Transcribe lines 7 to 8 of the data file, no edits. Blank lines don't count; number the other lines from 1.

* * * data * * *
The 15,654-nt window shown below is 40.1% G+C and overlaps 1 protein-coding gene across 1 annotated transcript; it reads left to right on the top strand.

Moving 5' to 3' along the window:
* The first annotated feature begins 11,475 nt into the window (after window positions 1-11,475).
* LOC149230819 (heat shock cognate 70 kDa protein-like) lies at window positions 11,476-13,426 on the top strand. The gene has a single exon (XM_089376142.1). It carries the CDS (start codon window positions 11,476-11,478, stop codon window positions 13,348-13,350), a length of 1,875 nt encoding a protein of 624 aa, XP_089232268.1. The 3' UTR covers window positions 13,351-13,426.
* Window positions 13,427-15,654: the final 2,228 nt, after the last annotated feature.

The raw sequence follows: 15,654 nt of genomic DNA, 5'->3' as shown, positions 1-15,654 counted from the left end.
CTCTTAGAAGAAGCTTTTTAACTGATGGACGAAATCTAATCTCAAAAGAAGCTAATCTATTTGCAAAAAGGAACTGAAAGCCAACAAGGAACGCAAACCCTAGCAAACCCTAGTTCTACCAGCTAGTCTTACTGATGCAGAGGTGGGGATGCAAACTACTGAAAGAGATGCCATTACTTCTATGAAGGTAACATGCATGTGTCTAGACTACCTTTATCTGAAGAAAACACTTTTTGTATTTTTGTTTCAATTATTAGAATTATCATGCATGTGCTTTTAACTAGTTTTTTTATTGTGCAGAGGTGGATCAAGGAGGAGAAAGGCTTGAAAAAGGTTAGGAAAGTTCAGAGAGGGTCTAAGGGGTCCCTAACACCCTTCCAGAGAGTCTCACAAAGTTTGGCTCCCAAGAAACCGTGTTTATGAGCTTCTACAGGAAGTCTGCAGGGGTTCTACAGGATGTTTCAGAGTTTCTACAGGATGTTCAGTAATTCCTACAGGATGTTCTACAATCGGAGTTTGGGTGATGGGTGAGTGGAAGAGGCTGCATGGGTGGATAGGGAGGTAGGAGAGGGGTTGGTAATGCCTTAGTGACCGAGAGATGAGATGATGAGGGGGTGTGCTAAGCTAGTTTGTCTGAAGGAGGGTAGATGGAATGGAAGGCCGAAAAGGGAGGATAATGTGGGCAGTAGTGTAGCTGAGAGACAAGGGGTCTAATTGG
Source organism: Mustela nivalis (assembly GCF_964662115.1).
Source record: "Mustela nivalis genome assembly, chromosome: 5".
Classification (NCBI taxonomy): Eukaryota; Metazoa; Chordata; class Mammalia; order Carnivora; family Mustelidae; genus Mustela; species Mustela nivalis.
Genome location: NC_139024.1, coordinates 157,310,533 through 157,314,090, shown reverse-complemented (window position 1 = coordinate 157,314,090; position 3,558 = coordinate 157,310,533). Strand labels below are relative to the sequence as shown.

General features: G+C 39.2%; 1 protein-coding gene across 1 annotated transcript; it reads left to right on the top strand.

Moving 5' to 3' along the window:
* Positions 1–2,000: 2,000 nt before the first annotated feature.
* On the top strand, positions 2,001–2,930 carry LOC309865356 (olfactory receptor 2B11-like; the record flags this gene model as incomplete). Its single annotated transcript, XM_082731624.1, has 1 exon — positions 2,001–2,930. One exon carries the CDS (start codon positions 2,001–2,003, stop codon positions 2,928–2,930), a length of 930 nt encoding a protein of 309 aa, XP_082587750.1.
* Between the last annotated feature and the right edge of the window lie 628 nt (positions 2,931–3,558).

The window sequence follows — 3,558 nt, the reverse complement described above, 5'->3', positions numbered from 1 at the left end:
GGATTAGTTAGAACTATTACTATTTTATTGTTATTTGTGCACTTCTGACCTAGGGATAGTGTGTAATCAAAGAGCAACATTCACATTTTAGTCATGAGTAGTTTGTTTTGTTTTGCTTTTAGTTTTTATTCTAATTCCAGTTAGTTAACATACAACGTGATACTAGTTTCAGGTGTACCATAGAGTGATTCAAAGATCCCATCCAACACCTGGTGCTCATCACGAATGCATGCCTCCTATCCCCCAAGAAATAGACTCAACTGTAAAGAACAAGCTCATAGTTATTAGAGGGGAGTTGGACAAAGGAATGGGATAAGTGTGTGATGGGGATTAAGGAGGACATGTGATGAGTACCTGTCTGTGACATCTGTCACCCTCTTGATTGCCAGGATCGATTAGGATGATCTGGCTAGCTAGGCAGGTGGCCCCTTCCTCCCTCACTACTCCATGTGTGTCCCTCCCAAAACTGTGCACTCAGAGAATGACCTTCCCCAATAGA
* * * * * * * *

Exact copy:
CTCTTAGAAGAAGCTTTTTAACTGATGGACGAAATCTAATCTCAAAAGAAGCTAATCTATTTGCAAAAAGGAACTGAAAGCCAACAAGGAACGCAAACCCTAGCAAACCCTAGTTCTACCAGCTAGTCTTACTGATGCAGAGGTGGGGATGCAAACTACTGAAAGAGATGCCATTACTTCTATGAAGGTAACATGCATGTGTCTAGACTACCTTTATCTGAAGAAAACACTTTTTGTATTTTTGTTTCAATTATTAGAATTATCATGCATGTGCTTTTAACTAGTTTTTTTATTGTGCAGAGGTGGATCAAGGAGGAGAAAGGCTTGAAAAAGGTTAGGAAAGTTCAGAGAGGGTCTAAGGGGTCCCTAACACCCTTCCAGAGAGTCTCACAAAGTTTGGCTCCCAAGAAACCGTGTTTATGAGCTTCTACAGGAAGTCTGCAGGGGTTCTACAGGATGTTTCAGAGTTTCTACAGGATGTTCAGTAATTCCTACAGGATGTTCTACAATCGGAGTTTGGGTGATGGGTGAGTGGAAGAGGCTGCATGGGTGGATAGGGAGGTAGGAGAGGGGTTGGTAATGCCTTAGTGACCGAGAGATGAGATGATGAGGGGGTGTGCTAAGCTAGTTTGTCTGAAGGAGGGTAGATGGAATGGAAGGCCGAAAAGGGAGGATAATGTGGGCAGTAGTGTAGCTGAGAGACAAGGGGTCTAATTGG
Source organism: Mustela nivalis (assembly GCF_964662115.1).